Similarly, Levels II and III are held in two sessions on the same day. Level II requires you to answer a total of 120 items divided into 20 “mini-cases.” You are required to read a case scenario and then answer the six questions that follow. Again, as in Level 1, all the 120 problems are of the multiple-choice variety.

The format of the Level III exam is different. As in Level II, there are case scenarios followed by multiple-choice questions. But there are essay questions as well that require you to write your response.

Keep this in mind: these tests are not easy. Their pass rates are low and you will need to study hard in order to pass. We recommend obtaining a study guide or enrolling in a prep course.

Every year, the number of individuals taking the CFA® exam increases. This chart from the CFA® Institute’s Annual Report for the fiscal year 2017 illustrates this point:

CFA® Program Administrations by Region

The CFA program administrations by region

Source – CFA® Institute’s Annual Report for the fiscal year 2017

Five countries (the U.S.A, the U.K, China, Canada, and India) account for two-thirds of the total number of CFA® candidates. In FY 2017, there were more candidates from China than there were from the U.S.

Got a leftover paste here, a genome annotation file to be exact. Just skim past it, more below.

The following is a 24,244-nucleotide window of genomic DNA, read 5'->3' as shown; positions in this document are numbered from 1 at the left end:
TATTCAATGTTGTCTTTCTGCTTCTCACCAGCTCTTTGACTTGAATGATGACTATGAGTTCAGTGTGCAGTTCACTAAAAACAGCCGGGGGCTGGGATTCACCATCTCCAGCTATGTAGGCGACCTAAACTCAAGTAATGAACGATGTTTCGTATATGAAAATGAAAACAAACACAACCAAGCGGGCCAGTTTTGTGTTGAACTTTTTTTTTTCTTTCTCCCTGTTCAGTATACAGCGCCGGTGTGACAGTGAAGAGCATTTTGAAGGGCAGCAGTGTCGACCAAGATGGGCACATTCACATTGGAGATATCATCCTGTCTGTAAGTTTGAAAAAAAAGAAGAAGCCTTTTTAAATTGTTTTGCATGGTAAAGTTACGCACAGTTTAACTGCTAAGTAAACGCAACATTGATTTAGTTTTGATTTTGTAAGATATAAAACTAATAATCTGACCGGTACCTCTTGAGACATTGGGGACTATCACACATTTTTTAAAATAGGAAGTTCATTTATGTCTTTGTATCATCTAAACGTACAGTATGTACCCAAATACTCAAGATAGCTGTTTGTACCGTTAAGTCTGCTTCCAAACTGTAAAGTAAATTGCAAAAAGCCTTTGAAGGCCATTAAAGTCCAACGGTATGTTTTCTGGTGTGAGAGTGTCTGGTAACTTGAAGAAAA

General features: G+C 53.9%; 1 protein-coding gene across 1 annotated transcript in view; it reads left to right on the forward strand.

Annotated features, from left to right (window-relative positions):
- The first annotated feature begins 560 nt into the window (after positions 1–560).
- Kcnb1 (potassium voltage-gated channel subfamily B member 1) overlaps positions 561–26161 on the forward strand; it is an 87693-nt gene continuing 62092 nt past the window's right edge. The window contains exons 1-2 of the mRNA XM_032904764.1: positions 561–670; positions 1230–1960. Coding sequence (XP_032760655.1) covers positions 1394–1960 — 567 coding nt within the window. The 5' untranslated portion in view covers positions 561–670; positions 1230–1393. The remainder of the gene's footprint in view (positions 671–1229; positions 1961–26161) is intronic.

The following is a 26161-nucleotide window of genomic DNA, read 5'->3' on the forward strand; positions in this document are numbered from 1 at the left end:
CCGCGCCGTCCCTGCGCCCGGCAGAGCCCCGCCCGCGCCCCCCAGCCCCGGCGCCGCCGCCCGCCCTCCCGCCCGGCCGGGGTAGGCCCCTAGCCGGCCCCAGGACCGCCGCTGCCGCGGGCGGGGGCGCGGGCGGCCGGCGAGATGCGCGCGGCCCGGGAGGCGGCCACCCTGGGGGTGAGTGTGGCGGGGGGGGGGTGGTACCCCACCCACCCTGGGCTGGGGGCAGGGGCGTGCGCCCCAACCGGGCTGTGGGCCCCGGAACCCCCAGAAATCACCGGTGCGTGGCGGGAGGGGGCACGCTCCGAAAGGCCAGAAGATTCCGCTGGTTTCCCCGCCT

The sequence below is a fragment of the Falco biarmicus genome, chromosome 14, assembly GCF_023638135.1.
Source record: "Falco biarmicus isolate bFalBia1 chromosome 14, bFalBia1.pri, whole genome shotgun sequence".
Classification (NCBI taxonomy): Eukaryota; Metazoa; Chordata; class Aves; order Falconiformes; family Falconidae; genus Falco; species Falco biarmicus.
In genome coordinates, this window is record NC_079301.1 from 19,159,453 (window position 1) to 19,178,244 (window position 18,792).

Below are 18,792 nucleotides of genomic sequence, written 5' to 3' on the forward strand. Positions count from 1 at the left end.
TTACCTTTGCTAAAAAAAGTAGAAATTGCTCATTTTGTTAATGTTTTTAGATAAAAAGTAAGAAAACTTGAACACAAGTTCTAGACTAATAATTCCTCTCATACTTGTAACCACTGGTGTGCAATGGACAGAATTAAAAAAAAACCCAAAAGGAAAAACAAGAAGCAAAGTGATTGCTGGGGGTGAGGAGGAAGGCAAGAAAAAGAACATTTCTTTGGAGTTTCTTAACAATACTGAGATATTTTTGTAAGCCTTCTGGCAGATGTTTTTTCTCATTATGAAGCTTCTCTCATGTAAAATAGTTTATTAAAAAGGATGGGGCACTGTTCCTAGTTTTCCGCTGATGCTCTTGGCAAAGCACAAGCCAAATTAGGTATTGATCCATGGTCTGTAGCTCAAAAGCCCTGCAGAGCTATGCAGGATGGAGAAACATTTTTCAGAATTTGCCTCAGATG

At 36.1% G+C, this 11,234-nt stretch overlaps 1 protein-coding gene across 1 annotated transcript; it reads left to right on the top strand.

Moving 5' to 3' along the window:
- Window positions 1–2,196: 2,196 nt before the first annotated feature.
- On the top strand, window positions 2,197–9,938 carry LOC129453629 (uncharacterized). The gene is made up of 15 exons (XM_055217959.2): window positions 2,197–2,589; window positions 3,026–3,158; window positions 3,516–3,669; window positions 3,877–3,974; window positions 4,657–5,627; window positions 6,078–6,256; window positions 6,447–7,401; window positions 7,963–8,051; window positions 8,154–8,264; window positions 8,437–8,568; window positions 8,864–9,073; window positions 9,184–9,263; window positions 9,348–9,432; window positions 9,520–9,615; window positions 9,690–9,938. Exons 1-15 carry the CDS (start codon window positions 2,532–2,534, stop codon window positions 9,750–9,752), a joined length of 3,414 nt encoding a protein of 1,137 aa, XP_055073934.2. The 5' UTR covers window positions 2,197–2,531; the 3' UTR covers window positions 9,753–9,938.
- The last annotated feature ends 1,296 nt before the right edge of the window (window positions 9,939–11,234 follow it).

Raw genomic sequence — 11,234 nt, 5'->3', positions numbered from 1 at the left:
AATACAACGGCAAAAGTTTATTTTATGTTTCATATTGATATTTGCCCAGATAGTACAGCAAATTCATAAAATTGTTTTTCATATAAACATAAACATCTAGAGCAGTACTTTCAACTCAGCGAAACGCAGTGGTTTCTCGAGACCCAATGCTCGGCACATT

Work experience

The eligibility criteria for gaining membership to the CFA® Institute doesn’t stop with passing all three levels of the CFA® exam. You need a specific type of work experience as well.

You are required to have worked a minimum of 4 years in a full-time job that involved analyzing or evaluating financial or economic data. Fortunately, you are allowed to accumulate this work experience before, during, or after you pass the exam.

Become a member of a local chapter

There is one final requirement that you must meet before you earn the designation of “CFA® charterholder.” You have to join the CFA® Institute as a regular member. There are dozens of CFA® societies spread across the world.

How Much Does It Cost?

How Much Does It Cost?

You will have to pay an initial program enrollment fee of $450. Subsequently, you will need to pay for each of the CFA® exams (Level 1, 2, 3). But the good news is that you can save by registering early.

For example, the exam fee that you could have paid for June 2019, for Levels I, II, and III was $650 if you had registered by 17 October 2018. Register by 13 February 2019, and you need to pay $950. The most expensive option is to register after 13 February 2019; this will involve a payment of $1,380. The payment window ends on 13 March 2019. Consequently, if you don’t pay by this date you will have to wait for the next exam date.

Remember that Levels I, II, and III are held in June every year. In December, only Level I is offered.

Job Prospects For CFAs

Job Prospects For CFA®s

Where do individuals who hold the CFA® qualification work? This graphic from job site eFinancialCareers provides an answer:

Sectors with the highest proportion of CFA®-qualified employees

Sectors with the highest proportion of CFA-qualified employees

Source – eFinancialCareers

eFinancialCareers analyzed the data from about 32,000 resumes that individuals submitted to them. It found that CFA® charterholders and students work in the following companies: